A transition at the top can be traumatic for an association’s staff and volunteers. Giving them time to prepare has benefits for both the organization and the departing CEO. One soon-to-be-retired exec tells why.
Knowing when it’s time to go is one thing. How a leader decides to break that news to his or her organization is something else entirely—and it could have a long-lasting impact.
“The key is, by doing it earlier, when it’s a positive move, you give the organization time to plan for and execute a smooth transition.”
Over the past week, the broadcasting world has seen two of its iconic figures—Late Show host David Letterman and former 20/20 anchor Barbara Walters—announce their departures from television. Walters revealed that her last show will air sometime next month, while Letterman said he will step aside sometime in 2015. The two TV stars joined a growing list of New York celebrities to call it quits in a similar fashion: Before the 2013 Major League Baseball season, New York Yankees pitcher Mariano Rivera announced it would be his last, and Mo’s teammate Derek Jeter did the same this year.
By letting their respective organizations know their intentions, Letterman, Jeter, and company gave them plenty of time to plan for the future. Pat Natale, FASAE, CAE, executive director of the American Society of Civil Engineers (ASCE), had the same goal in mind when he informed his board of his plans to retire at the end of 2014.
“I wanted to do it in a way that was smooth and transparent to the organization, so we could keep things moving forward,” said Natale, who has led ASCE since 2002. “We made the decision to announce it at our annual meeting last October, and with that to have an orderly plan in place to be looking toward the future.”
There’s no rule for how far in advance a CEO should inform the organization, Natale said, but, at the very least, it has to be more than a few months.
“Giving the right amount of notice is a real challenge,” he said. “The key is, by doing it earlier, when it’s a positive move, you give the organization time to plan for and execute a smooth transition.”
After informing the board of his decision, the next step was to put together a search committee. Natale serves as an advisor to the committee but keeps himself out of its direct work.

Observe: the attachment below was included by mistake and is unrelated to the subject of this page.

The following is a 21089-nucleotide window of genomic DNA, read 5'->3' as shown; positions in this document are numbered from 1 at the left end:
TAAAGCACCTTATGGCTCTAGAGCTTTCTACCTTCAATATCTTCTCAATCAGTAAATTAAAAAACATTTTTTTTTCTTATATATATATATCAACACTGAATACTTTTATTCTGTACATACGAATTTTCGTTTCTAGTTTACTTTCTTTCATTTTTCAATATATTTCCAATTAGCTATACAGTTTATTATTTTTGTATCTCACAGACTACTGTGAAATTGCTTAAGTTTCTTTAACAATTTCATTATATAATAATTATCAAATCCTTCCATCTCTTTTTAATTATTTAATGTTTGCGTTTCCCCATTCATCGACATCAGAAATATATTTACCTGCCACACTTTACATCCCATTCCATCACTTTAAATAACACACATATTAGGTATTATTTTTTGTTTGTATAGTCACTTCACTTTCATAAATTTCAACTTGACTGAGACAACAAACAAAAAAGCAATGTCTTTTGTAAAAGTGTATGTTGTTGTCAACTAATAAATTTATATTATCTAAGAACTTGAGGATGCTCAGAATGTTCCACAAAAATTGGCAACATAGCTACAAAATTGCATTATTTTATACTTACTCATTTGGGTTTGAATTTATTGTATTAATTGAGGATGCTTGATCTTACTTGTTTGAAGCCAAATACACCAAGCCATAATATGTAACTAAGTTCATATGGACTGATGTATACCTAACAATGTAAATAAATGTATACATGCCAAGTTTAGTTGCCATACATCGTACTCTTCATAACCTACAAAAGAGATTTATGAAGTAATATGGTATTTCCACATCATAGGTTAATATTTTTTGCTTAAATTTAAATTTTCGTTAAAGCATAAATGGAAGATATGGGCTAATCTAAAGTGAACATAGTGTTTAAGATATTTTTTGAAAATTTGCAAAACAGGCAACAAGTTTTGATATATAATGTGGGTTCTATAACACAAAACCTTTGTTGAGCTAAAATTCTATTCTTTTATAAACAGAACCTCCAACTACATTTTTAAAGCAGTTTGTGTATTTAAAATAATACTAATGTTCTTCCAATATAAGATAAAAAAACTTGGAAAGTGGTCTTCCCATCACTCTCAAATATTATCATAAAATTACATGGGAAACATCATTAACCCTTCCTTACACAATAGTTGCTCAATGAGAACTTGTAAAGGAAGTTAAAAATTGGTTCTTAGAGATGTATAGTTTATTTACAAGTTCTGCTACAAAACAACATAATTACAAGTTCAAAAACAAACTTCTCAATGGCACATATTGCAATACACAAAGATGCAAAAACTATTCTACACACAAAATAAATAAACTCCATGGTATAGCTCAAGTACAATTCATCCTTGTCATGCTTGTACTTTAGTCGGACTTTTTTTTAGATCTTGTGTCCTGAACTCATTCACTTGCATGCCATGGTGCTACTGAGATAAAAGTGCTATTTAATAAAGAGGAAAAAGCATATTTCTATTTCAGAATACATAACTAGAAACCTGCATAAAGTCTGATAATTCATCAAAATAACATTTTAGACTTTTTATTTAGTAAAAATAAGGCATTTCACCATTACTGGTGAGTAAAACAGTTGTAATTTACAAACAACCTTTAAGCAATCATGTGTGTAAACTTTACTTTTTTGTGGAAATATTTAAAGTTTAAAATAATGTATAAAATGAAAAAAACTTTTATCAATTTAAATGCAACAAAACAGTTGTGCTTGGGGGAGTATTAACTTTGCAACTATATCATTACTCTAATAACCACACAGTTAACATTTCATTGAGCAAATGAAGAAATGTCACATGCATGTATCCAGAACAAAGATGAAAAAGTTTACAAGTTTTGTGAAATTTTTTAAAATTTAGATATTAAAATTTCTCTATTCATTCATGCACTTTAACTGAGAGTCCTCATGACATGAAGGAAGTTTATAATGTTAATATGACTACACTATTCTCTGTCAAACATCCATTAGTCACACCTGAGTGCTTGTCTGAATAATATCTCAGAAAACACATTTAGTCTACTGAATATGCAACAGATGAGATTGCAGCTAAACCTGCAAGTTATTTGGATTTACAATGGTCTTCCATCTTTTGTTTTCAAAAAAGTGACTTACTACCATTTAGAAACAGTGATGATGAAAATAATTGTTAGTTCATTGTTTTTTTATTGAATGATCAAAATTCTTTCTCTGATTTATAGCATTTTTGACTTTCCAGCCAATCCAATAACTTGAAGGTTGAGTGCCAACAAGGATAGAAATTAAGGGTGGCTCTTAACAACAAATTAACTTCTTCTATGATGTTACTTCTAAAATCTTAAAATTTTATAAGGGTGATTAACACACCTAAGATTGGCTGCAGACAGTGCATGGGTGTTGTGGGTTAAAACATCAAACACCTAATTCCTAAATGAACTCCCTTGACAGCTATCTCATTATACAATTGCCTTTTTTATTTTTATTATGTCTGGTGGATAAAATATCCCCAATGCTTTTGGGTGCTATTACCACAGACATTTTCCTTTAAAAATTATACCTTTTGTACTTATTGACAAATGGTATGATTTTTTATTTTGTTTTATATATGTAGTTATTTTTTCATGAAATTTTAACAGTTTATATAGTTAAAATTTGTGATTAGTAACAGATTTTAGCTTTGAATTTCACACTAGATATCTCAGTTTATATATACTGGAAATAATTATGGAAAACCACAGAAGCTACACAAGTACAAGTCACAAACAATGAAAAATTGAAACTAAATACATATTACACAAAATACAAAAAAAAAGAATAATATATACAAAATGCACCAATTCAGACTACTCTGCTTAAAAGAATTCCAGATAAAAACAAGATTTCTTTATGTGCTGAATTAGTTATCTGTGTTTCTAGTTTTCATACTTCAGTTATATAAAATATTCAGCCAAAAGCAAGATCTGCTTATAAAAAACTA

“When they meet to talk about the type of candidate that they’re looking for, the qualities and characteristics that they want in their next leader, I excuse myself,” he said. “I tell them that I have thick skin and hearing what different qualities they want doesn’t bother me, but my presence in the room might hold them back, and it’s important for the future of the organization that they don’t hold back. I still advise them and am on call for whatever they need me for, but my role is specifically consultant to the committee.”
ASCE plans to hire Natale’s successor in time to introduce him or her at its next annual meeting and to allow for a period of overlap when both executives are on board together. That way, “I could be introducing them around to the appropriate people to help them move the organization to the next level,” Natale said.
As for his own work, Natale is staying focused on leading ASCE forward. The association is in the process of reevaluating its global strategy and is working on several initiatives, all of which keeps him busy and helps him avoid the “lame-duck” feeling.
“You just have to keep looking to the future,” he said. “Obviously, I won’t be directly involved in the implementation of the future, but I ought to be teeing that up. That’s keeping me energized. Every once in a while I’ll think, ‘Gee, I’m not going to be here to implement this.’ But I can sit back and say, ‘Yeah, but I helped get it started, and I can help launch it.’ Maybe it’s a legacy thing, or maybe it’s just the idea that I’m doing things the right way to the end.”